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The Role of Sex, Age and Genetic Polymorphisms of CYP Enzymes on the Pharmacokinetics of Anticholinergic Drugs
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  • Shanna Trenaman,
  • Susan Bowles,
  • Melissa Andrew,
  • Kerry Goralski
Shanna Trenaman
Dalhousie University
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Susan Bowles
Nova Scotia Health Authority
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Melissa Andrew
Nova Scotia Health Authority
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Kerry Goralski
Dalhousie University
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Abstract

Drugs exhibiting anticholinergic properties are commonly used by older adults even with the associated risk of adverse drug events. Aging, sex and genetic polymorphisms of cytochrome P450 (CYP) enzymes are associated with alterations in pharmacokinetic processes which may increase drug exposure and further increase the risk of adverse drug events. Age-related changes include; pseudocapillarization of liver sinusoidal endothelial cells which limit passage of drugs through the liver, an approximate 3.5% decline in CYP450 content for each decade of life, and a reduction in kidney function reducing drug excretion. Sex-related differences include; women having delayed gastric and colonic emptying, higher gastric pH, reduced catechol-O-methyl transferase activity, reduced glucuronidation, and reduced renal clearance and men having larger stomachs which may allow them to dissolve and absorb medication more completely. The overlay of poor metabolism phenotypes for CYP2D6 and CYP2C19 may further modify anticholinergic drug exposure in a significant proportion of the population. These factors help explain clinical trials that show older adults and specifically women achieve higher plasma concentrations of anticholinergic drugs. Despite this knowledge, age and sex are rarely considered when making decisions about the dosing of anticholinergic medications. As this is relevant to the future use of personalized medicine, the objective of this review is to provide a clinical perspective on age, sex, and CYP genetic polymorphisms and their role in the metabolism and exposure to anticholinergic drugs. Future work needs to account for age, sex and CYP polymorphism so that we may better approach personalized medicine for optimal outcomes.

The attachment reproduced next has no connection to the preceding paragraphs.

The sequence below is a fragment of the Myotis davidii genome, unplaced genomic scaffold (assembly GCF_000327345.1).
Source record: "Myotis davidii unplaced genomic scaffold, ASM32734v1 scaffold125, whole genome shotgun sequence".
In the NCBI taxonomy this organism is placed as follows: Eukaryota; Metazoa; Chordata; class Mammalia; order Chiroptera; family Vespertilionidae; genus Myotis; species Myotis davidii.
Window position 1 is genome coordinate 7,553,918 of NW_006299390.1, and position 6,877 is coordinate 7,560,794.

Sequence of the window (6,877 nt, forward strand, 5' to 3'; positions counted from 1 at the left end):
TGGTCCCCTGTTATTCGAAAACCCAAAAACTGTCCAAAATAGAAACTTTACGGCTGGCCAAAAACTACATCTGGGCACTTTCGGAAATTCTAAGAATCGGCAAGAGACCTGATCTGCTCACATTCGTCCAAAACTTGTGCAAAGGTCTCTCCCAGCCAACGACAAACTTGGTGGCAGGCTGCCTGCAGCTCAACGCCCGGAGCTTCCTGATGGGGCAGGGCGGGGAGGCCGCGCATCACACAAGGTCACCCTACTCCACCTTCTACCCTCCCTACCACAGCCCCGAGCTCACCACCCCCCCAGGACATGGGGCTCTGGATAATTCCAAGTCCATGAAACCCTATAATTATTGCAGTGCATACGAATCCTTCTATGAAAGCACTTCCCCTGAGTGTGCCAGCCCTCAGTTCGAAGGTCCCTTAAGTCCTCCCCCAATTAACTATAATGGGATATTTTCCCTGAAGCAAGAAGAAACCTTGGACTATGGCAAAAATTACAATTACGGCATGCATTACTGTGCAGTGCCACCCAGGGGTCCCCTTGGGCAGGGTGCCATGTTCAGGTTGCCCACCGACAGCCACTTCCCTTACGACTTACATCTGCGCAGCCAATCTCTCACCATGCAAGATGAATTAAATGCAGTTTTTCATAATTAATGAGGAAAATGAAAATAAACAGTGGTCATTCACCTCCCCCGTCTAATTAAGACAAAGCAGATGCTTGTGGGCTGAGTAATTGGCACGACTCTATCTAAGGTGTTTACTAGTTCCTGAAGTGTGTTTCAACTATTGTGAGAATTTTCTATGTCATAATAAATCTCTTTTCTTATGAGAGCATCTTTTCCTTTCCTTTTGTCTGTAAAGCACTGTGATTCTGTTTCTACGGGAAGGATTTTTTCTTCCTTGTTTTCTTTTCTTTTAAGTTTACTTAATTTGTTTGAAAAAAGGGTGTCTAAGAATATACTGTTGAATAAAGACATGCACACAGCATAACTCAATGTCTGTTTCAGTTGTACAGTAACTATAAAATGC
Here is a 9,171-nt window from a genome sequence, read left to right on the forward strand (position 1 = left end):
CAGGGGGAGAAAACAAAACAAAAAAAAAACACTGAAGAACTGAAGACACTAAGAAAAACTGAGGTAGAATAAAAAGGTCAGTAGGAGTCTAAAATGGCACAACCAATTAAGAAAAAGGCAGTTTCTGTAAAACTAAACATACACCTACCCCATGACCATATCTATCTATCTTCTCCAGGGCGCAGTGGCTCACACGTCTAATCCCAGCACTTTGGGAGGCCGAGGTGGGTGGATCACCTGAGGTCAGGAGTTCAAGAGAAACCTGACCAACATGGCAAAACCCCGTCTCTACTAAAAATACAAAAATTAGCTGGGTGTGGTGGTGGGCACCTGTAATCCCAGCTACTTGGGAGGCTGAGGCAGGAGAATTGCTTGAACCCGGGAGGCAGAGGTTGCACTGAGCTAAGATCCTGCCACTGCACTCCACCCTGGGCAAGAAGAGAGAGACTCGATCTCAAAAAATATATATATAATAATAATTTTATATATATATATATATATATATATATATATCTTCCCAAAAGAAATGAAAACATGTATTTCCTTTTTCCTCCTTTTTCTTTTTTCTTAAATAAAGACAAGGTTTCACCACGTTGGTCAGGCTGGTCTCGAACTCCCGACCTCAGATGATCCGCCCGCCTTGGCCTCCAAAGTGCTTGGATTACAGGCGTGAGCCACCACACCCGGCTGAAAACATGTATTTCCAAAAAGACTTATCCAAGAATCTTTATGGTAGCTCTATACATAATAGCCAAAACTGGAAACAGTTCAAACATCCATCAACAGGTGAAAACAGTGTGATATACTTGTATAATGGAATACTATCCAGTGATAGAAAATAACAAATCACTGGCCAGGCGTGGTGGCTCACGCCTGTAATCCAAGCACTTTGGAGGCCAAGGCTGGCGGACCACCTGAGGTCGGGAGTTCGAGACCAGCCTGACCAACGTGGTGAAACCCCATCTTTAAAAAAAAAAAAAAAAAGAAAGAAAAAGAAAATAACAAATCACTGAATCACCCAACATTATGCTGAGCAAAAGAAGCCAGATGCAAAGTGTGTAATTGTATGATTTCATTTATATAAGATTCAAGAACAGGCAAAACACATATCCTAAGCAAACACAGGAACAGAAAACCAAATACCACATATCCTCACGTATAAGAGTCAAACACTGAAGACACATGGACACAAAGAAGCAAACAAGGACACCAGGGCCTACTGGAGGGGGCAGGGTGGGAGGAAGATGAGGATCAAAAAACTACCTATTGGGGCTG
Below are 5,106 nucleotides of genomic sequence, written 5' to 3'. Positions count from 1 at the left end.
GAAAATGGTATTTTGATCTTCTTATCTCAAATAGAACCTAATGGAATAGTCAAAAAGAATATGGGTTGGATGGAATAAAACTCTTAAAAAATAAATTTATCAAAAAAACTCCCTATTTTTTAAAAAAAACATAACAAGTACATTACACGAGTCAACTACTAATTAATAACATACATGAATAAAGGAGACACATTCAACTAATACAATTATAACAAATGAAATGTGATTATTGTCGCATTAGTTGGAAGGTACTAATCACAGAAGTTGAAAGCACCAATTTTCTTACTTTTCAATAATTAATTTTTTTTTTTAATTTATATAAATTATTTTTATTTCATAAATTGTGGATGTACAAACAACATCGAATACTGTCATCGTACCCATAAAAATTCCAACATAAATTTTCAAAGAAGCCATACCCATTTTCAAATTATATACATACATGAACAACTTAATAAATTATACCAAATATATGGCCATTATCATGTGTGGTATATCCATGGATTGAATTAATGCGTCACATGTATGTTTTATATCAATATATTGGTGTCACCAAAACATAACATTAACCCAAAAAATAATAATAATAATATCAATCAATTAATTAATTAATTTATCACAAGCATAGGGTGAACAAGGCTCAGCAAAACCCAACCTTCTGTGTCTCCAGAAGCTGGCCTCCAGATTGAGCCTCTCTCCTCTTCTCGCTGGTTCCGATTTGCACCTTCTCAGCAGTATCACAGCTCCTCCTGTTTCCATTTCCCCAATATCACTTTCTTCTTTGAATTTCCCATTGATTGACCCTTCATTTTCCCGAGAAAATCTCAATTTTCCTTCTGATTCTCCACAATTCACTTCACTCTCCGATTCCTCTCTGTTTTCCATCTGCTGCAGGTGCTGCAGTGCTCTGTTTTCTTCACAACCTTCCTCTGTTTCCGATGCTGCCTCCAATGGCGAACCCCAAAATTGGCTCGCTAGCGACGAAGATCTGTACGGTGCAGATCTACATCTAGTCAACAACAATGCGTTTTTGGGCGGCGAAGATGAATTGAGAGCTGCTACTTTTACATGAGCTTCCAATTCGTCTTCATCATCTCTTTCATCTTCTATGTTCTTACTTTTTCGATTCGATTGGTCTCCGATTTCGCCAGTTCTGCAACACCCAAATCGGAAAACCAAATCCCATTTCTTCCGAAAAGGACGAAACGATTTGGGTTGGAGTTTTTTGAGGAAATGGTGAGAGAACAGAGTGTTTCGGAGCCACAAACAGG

Peer review status:POSTED

12 Aug 2020Submitted to British Journal of Clinical Pharmacology
13 Aug 2020Assigned to Editor
13 Aug 2020Submission Checks Completed